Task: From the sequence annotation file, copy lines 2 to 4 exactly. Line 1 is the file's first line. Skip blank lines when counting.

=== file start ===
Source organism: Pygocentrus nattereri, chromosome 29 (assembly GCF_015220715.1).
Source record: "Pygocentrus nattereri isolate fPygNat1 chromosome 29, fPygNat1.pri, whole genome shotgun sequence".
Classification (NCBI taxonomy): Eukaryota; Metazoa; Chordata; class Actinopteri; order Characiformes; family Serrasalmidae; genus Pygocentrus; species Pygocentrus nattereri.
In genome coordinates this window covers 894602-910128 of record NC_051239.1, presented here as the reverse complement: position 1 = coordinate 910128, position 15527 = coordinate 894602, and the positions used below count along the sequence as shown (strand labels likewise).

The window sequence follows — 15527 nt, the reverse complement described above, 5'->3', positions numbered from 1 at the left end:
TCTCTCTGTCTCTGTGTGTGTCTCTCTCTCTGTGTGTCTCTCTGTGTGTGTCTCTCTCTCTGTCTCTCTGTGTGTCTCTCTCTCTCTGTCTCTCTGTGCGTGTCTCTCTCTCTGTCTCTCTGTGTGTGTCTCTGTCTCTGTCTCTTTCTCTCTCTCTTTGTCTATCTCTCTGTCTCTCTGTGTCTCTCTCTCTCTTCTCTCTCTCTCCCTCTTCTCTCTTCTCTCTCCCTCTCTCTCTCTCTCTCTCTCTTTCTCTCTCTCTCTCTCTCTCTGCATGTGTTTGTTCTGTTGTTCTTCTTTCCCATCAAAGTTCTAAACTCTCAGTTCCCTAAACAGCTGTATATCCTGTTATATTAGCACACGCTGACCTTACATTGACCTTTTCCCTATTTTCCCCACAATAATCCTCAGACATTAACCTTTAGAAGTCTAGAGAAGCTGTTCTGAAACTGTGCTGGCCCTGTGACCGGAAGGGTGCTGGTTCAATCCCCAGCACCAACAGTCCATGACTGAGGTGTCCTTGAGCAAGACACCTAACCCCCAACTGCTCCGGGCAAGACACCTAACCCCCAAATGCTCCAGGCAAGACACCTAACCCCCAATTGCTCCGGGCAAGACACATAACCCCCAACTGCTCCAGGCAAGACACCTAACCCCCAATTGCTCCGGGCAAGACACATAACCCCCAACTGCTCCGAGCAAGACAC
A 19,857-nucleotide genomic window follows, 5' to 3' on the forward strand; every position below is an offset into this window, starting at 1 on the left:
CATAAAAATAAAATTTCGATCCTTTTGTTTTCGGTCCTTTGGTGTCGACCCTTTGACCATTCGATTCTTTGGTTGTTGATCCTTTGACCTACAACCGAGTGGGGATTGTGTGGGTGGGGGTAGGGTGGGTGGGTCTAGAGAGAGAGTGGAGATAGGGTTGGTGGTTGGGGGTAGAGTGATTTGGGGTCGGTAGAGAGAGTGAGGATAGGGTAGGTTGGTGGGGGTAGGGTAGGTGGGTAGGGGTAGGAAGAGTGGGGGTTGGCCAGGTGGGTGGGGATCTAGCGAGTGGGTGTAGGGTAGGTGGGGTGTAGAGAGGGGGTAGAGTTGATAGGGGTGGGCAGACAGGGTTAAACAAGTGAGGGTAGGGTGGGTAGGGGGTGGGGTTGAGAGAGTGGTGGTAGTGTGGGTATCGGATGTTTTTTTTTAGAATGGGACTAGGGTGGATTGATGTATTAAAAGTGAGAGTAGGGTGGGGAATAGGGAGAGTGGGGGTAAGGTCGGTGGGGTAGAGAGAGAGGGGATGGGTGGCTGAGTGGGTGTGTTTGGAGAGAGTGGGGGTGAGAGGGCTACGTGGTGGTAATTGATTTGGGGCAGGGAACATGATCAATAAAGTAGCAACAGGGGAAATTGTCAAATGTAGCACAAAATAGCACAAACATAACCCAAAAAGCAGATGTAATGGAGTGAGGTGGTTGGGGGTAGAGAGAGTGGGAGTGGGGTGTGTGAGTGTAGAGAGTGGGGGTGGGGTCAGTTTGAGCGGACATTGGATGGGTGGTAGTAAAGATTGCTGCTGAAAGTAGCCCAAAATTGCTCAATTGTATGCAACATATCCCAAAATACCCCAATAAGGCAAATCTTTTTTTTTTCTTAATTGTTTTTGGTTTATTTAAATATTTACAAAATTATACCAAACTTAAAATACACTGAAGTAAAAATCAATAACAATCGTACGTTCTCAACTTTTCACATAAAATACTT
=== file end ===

Source record: "Pygocentrus nattereri isolate fPygNat1 chromosome 29, fPygNat1.pri, whole genome shotgun sequence".
Classification (NCBI taxonomy): Eukaryota; Metazoa; Chordata; class Actinopteri; order Characiformes; family Serrasalmidae; genus Pygocentrus; species Pygocentrus nattereri.
In genome coordinates this window covers 894602-910128 of record NC_051239.1, presented here as the reverse complement: position 1 = coordinate 910128, position 15527 = coordinate 894602, and the positions used below count along the sequence as shown (strand labels likewise).